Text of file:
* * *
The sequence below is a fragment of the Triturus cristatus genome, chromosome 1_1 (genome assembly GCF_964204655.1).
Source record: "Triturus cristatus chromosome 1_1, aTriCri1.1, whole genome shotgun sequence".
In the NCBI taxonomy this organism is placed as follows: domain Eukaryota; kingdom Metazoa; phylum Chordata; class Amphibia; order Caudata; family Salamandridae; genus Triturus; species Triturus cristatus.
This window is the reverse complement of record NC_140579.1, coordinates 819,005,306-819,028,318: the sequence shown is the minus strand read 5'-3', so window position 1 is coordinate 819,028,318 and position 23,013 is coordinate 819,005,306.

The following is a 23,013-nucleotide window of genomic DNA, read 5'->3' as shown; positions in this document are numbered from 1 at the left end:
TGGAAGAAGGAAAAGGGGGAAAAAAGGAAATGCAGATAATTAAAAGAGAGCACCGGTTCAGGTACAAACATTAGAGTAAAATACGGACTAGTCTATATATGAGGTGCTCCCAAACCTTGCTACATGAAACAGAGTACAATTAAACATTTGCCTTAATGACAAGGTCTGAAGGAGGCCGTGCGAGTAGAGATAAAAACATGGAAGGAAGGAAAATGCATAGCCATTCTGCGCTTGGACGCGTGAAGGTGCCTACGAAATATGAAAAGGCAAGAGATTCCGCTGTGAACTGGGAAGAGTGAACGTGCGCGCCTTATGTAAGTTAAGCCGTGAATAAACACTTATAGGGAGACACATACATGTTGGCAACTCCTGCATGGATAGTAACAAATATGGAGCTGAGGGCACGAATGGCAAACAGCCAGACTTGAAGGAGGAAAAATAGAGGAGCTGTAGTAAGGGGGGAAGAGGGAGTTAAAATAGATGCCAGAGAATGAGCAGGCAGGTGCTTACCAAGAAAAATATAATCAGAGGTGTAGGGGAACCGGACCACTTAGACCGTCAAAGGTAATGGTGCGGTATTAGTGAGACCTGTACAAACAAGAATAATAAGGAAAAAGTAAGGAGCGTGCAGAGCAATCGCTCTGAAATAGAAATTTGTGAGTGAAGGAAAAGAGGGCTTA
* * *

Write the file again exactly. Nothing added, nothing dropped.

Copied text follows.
The sequence below is a fragment of the Triturus cristatus genome, chromosome 1_1 (genome assembly GCF_964204655.1).
Source record: "Triturus cristatus chromosome 1_1, aTriCri1.1, whole genome shotgun sequence".
In the NCBI taxonomy this organism is placed as follows: domain Eukaryota; kingdom Metazoa; phylum Chordata; class Amphibia; order Caudata; family Salamandridae; genus Triturus; species Triturus cristatus.
This window is the reverse complement of record NC_140579.1, coordinates 819,005,306-819,028,318: the sequence shown is the minus strand read 5'-3', so window position 1 is coordinate 819,028,318 and position 23,013 is coordinate 819,005,306.

The following is a 23,013-nucleotide window of genomic DNA, read 5'->3' as shown; positions in this document are numbered from 1 at the left end:
TGGAAGAAGGAAAAGGGGGAAAAAAGGAAATGCAGATAATTAAAAGAGAGCACCGGTTCAGGTACAAACATTAGAGTAAAATACGGACTAGTCTATATATGAGGTGCTCCCAAACCTTGCTACATGAAACAGAGTACAATTAAACATTTGCCTTAATGACAAGGTCTGAAGGAGGCCGTGCGAGTAGAGATAAAAACATGGAAGGAAGGAAAATGCATAGCCATTCTGCGCTTGGACGCGTGAAGGTGCCTACGAAATATGAAAAGGCAAGAGATTCCGCTGTGAACTGGGAAGAGTGAACGTGCGCGCCTTATGTAAGTTAAGCCGTGAATAAACACTTATAGGGAGACACATACATGTTGGCAACTCCTGCATGGATAGTAACAAATATGGAGCTGAGGGCACGAATGGCAAACAGCCAGACTTGAAGGAGGAAAAATAGAGGAGCTGTAGTAAGGGGGGAAGAGGGAGTTAAAATAGATGCCAGAGAATGAGCAGGCAGGTGCTTACCAAGAAAAATATAATCAGAGGTGTAGGGGAACCGGACCACTTAGACCGTCAAAGGTAATGGTGCGGTATTAGTGAGACCTGTACAAACAAGAATAATAAGGAAAAAGTAAGGAGCGTGCAGAGCAATCGCTCTGAAATAGAAATTTGTGAGTGAAGGAAAAGAGGGCTTA